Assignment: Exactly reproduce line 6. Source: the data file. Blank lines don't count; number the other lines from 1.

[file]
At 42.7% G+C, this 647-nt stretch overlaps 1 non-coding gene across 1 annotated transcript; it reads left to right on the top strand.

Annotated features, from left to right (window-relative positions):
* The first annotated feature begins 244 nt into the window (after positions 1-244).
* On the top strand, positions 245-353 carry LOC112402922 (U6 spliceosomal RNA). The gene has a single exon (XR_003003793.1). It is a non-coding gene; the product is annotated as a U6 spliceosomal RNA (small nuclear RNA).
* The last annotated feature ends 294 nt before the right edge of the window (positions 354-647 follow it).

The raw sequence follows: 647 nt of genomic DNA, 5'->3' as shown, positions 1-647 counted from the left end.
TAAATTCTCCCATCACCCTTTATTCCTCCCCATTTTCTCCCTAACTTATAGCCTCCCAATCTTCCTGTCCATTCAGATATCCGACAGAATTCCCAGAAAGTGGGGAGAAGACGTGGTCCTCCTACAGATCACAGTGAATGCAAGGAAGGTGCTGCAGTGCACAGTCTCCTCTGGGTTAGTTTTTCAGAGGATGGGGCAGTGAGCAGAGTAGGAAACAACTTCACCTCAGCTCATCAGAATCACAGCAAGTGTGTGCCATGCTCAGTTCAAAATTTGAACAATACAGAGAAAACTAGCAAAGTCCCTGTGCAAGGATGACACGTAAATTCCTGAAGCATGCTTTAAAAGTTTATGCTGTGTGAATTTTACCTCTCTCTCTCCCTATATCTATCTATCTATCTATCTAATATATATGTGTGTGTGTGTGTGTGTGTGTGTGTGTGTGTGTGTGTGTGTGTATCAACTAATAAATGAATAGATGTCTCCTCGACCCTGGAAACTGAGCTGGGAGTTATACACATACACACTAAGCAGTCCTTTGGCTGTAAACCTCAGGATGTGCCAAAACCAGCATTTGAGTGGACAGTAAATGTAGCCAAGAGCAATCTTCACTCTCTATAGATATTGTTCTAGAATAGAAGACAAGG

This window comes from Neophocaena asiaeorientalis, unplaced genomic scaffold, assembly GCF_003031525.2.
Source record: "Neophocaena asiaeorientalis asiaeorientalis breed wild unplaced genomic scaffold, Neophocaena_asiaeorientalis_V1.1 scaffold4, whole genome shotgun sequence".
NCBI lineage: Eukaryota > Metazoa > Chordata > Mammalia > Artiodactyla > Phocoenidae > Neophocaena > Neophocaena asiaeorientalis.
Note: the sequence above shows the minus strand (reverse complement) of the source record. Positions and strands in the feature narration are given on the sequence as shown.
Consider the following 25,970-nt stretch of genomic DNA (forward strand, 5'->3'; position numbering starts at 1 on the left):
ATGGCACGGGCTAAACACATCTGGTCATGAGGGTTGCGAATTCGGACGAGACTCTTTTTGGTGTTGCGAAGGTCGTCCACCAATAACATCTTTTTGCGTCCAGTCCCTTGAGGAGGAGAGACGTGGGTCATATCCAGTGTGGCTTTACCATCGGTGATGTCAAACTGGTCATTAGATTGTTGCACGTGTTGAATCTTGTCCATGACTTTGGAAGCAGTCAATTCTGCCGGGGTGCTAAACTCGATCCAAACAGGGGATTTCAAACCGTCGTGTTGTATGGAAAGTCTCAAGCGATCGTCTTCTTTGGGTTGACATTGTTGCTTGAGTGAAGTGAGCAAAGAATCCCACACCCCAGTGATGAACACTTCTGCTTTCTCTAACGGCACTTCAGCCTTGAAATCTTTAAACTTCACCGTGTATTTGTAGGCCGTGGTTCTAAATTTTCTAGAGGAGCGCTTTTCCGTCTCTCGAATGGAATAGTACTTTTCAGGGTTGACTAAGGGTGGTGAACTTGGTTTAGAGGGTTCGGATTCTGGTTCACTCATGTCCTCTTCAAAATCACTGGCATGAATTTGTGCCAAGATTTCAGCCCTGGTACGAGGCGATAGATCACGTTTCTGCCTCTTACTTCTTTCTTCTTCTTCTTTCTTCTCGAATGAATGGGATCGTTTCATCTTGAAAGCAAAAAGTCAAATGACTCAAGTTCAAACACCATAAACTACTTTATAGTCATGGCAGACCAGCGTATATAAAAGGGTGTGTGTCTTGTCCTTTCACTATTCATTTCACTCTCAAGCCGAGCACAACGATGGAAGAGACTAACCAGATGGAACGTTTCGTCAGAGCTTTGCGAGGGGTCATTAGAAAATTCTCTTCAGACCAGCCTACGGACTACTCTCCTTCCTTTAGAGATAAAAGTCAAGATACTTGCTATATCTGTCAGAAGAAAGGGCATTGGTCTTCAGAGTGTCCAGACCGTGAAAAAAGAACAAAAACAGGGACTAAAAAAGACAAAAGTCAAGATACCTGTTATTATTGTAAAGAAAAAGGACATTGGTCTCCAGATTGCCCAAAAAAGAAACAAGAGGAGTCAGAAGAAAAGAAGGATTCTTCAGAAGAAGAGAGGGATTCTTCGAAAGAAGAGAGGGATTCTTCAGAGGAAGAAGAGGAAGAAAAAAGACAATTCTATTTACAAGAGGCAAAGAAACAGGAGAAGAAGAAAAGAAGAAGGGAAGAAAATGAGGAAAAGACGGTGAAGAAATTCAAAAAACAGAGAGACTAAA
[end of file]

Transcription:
The raw sequence follows: 647 nt of genomic DNA, 5'->3' as shown, positions 1-647 counted from the left end.